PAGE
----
Her later work took her to the Soviet Union, Poland and the Middle East, among other places. From 1977 to 1980 she conducted a series of interviews with the Palestinian leader Yasir Arafat. She interviewed Saddam Hussein in Iraq in 1973, before he became a nemesis to the United States.
“He was trying so hard to be, or to appear, open and frank,” Ms. Geyer wrote. “But all of my questions evoked only hooded responses — as hooded as those handsome but chilled eyes.”
Her other interview subjects included the Ayatollah Khomeini of Iran, Juan Peron of Argentina and Muammar el-Qaddafi of Libya.
“During these years the correspondent’s role was changing,” she wrote. “Diplomats could not get to these revolutionaries, for the revolutionaries blamed them for their problems. We had become the new diplomats — the new intermediaries in the world.”
Ms. Geyer had her detractors, among them the pro-Israel Committee for Accuracy in Middle East Reporting in America. Her views on immigration as a potentially divisive force also incurred criticism.
“The problem for the United States in your lifetime will, strangely enough, be related to the problems we see in the Yugoslavias, the Tajikistans and indeed the Russias of our world,” she told graduates at Northwestern in 1993 in a commencement address. “It is the problem of national and cultural disintegration. For in our own way we are allowing organizers, activists and ambition-ridden political putative leaders to divide this country much the same ways that Yugoslavia has been deliberately divided since 1987.”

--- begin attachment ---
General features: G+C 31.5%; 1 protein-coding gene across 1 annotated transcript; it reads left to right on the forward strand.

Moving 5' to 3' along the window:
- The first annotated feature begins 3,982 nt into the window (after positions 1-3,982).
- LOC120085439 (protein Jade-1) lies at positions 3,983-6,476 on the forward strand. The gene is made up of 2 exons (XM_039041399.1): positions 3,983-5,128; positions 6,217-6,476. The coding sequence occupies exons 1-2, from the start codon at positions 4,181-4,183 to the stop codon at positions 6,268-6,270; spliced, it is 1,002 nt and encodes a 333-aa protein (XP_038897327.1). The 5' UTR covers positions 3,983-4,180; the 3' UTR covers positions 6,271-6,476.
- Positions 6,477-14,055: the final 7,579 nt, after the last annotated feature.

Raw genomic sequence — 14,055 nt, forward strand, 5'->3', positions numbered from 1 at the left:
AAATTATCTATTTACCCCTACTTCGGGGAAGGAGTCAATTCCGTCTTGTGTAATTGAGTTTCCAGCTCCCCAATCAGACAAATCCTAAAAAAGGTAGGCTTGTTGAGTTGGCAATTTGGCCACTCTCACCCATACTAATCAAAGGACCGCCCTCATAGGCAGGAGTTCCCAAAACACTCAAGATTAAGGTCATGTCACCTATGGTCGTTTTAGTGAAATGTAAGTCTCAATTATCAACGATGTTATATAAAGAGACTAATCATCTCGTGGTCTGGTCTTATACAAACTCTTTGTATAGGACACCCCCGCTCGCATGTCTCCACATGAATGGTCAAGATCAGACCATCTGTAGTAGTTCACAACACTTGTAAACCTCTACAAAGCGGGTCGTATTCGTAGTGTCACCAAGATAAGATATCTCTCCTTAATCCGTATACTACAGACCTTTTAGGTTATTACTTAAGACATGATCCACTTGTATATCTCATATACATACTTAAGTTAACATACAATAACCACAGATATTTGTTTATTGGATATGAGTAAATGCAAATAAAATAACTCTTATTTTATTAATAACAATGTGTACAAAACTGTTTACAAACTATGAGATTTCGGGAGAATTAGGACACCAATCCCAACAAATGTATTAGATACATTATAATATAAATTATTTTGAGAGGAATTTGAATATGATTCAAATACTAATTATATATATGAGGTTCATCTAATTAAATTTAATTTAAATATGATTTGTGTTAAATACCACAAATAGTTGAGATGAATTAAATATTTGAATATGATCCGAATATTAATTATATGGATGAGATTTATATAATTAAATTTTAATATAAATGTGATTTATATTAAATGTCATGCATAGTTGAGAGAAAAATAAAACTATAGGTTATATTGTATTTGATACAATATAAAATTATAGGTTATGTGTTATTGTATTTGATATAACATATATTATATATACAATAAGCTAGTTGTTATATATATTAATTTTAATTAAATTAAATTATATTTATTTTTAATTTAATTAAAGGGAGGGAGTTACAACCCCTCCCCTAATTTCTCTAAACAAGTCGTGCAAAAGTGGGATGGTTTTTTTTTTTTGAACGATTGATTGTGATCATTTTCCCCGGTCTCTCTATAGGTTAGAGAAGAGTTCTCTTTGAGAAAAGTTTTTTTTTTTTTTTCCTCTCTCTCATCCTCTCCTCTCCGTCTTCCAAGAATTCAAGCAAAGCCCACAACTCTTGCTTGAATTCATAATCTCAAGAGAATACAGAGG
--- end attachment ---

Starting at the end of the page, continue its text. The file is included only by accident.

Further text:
Information on her survivors was not immediately available.
Though Ms. Geyer was known for her intricate knowledge of world affairs and for her sometimes strong opinions, she showed another side in her book on cats, which was inspired by a stray she had adopted in Chicago. The kitten, she wrote, used to chase beams of sunshine coming through the window.
“He reminded me at times of a philosopher searching in every dark corner for the light of truth,” she wrote.
“I knew the intention,” she continued. “I had tried to do the same many times. He never quite did catch it, but then, how many of us do?”